Kelly Warren, PhD
Kelly Warren currently holds the title of Clinical Associate Professor in the Department of Physician Assistant Studies at Stony Brook University of New York. She received her Bachelor of Science degree from Pace University in 2003, with a focus in biology and biochemistry. Following graduation, Kelly worked for a short time as a medical research associate at Brookhaven National Laboratory within a neuroimaging laboratory. This experience peaked her interest in pursuing graduate research studies. After enrolling at Stony Brook University, Kelly went on to earn her M.S. degree in Basic Health Sciences (2006) and her Ph.D. from the Department of Physiology and Biophysics (2008). Kelly pursued her graduate research in a neurophysiology laboratory focused on the control of breathing. Her research was aimed at evaluating the role of neurotransmission in establishing both eupnea and gasping behaviors, while also assessing the impact of psychiatric pharmacologics on respiratory symptoms associated with anxiety and panic disorders.
Following completion of her degree, she assumed the role of Research Instructor in Physiology and Biophysics at Stony Brook University and in 2013 was appointed as Research Assistant Professor and Director of the Master of Science Degree Program in Physiology and Biophysics. In this role, Kelly had the opportunity to work closely with the Stony Brook School of Medicine both with regards to instructional activities and also the recruitment and advising of students within the Associated Medical Schools of New York linkage program for underrepresented students in medicine. She continues to serve as a member of the Stony Brook School of Medicine Admissions Committee.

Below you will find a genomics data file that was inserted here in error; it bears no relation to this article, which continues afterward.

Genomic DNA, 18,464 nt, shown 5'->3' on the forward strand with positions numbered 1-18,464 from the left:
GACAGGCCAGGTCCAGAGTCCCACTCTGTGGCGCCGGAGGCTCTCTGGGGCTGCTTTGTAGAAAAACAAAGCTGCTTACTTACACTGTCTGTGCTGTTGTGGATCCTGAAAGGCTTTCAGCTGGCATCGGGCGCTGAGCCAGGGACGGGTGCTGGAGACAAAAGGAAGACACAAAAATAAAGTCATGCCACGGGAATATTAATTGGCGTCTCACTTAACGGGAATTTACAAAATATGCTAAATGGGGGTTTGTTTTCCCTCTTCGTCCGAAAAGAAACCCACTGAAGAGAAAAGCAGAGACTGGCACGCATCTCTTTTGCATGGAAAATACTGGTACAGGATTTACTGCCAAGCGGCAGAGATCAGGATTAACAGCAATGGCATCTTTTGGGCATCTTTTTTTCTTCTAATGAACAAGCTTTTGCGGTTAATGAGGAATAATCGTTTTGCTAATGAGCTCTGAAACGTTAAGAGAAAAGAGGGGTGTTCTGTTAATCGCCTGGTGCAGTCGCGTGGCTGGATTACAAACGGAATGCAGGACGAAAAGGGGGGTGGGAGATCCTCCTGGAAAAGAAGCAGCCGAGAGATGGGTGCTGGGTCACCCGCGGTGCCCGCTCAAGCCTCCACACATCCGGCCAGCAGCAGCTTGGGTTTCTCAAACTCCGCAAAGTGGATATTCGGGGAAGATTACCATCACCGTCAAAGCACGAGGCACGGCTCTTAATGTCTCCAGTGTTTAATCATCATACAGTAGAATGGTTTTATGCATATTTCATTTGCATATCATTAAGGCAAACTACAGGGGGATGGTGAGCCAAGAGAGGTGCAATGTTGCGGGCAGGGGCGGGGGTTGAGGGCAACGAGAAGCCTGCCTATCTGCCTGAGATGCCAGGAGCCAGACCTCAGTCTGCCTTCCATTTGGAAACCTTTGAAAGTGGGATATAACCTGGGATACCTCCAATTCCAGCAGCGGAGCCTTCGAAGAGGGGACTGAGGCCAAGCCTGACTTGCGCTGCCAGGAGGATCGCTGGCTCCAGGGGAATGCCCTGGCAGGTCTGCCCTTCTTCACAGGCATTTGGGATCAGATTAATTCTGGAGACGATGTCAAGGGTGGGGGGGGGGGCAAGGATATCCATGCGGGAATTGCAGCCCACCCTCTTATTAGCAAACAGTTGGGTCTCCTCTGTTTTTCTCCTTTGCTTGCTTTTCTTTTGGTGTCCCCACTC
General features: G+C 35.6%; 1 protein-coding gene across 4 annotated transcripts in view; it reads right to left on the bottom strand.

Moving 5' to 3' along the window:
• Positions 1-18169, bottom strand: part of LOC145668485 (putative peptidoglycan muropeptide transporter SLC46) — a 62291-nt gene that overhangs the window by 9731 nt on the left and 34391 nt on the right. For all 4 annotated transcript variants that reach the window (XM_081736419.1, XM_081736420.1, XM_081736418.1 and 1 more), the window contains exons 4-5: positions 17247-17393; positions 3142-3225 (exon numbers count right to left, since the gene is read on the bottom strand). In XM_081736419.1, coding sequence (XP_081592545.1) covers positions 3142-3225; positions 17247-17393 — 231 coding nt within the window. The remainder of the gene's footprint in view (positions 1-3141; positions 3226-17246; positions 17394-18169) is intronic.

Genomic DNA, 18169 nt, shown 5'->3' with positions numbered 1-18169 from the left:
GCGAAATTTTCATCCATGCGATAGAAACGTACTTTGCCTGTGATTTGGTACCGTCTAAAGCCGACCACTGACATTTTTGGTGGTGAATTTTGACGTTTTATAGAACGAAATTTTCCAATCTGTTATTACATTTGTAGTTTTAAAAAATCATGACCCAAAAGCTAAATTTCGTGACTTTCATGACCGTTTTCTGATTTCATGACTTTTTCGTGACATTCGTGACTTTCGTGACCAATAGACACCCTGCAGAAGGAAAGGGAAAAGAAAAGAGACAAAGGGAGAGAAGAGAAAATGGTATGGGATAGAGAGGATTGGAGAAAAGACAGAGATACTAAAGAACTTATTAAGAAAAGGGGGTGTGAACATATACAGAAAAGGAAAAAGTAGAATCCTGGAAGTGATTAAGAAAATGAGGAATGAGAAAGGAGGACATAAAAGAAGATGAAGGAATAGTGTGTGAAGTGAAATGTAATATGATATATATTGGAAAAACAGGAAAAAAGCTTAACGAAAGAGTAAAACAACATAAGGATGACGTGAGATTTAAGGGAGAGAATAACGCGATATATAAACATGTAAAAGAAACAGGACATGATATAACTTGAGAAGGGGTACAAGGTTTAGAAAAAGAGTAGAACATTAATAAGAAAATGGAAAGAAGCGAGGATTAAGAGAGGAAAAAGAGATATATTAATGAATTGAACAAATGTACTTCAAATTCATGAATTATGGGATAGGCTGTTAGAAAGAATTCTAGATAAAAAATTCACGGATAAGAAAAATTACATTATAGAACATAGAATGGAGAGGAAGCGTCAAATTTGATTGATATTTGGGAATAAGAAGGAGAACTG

In 2016, Kelly transitioned to the School of Health Technology and Management at Stony Brook University to provide the physiology curriculum to its students. Here, Kelly is responsible for teaching Integrative Systems Physiology (HAS331/HAD350/HAP509) for students within physician assistant, clinical laboratory sciences, and respiratory care programs. Additional teaching responsibilities include serving as course director of Exercise Physiology for Physical Therapists (HAY517) and Research Design / Evidence-Based Medicine (HAP551), while also providing lectures in additional SHTM program coursework. Kelly enjoys participating as a mentor in guiding select physician assistant students through their MS thesis research requirement. She additionally has participated as a committee member in Ph.D. research with the Health and Rehabilitation Sciences program. Within the SHTM, Kelly is currently serving as the SHTM faculty assembly secretary.
Select Research and Publications:
- Abstract: Seth M, Warren K, Lamberg EM. Minimal change in metabolic activity of individuals with trans-tibial amputation following prosthesis mass alterations. American Academy of Orthotists and Prosthetists, 43rd Academy Annual Meeting and Scientific Symposium, March 2019.
- Abstract: Seth M, Lamberg EM, Warren K. Effect of prosthesis mass configuration on energy cost for individuals with trans-tibial amputation: case report. American Academy of Orthotists and Prosthetists, 43rd Academy Annual Meeting and Scientific Symposium, March 2017.
- Gandhi J, Dagur G, Warren KA, Smith NL, Zumbo A, Khan SA. The role of diabetes mellitus in sexual and reproductive health: an overview of pathogenesis, evaluation, and management. Curr Diabetes Rev, 2017 13(6):573-581. DOI: 10.2174/1573399813666161122124017
- A.L. Negrón, M. Beymer, G. Yu, K.A. Warren, M. Acosta-Martínez. Prolonged hyperglycemia & hyperinsulinemia increases BDNF mRNA expression in the posterior ventromedial hypothalamus and the dorsomedial hypothalamus of fed female rats. Neuroscience, September 2015 Volume 303: 422-432. DOI: 10.1016/j.neuroscience.2015.07.018
- Gautam Dagur, Kelly Warren, and Sardar Kahn. Neuro-urological Manifestations of Parkinson’s Disease. International Journal of Neuroscience. June 2016; 126(6):481-487. DOI: 10.3109/00207454.2015.1048548
- Warren, K.A. and I.C. Solomon. Chronic serotonin-norepinephrine reuptake transporter inhibition modifies basal respiratory output in adult mouse in vitro and in vivo. Respiratory Neurophysiology and Neurobiology, 2012 Oct 15;184(1):9-15. DOI: 10.1016/j.resp.2012.07.004
- Warren, K.A. and I.C. Solomon. Glutamatergic neurotransmission is not essential for, but plays a modulatory role in, the production of gasping in the arterially-perfused adult rat. Adv. Exp. Med. Biol. 2008; 605:423-427. (Special Issue entitled “Modeling and Control of Breathing: Integration in Respiratory Control: From Genes to Systems”).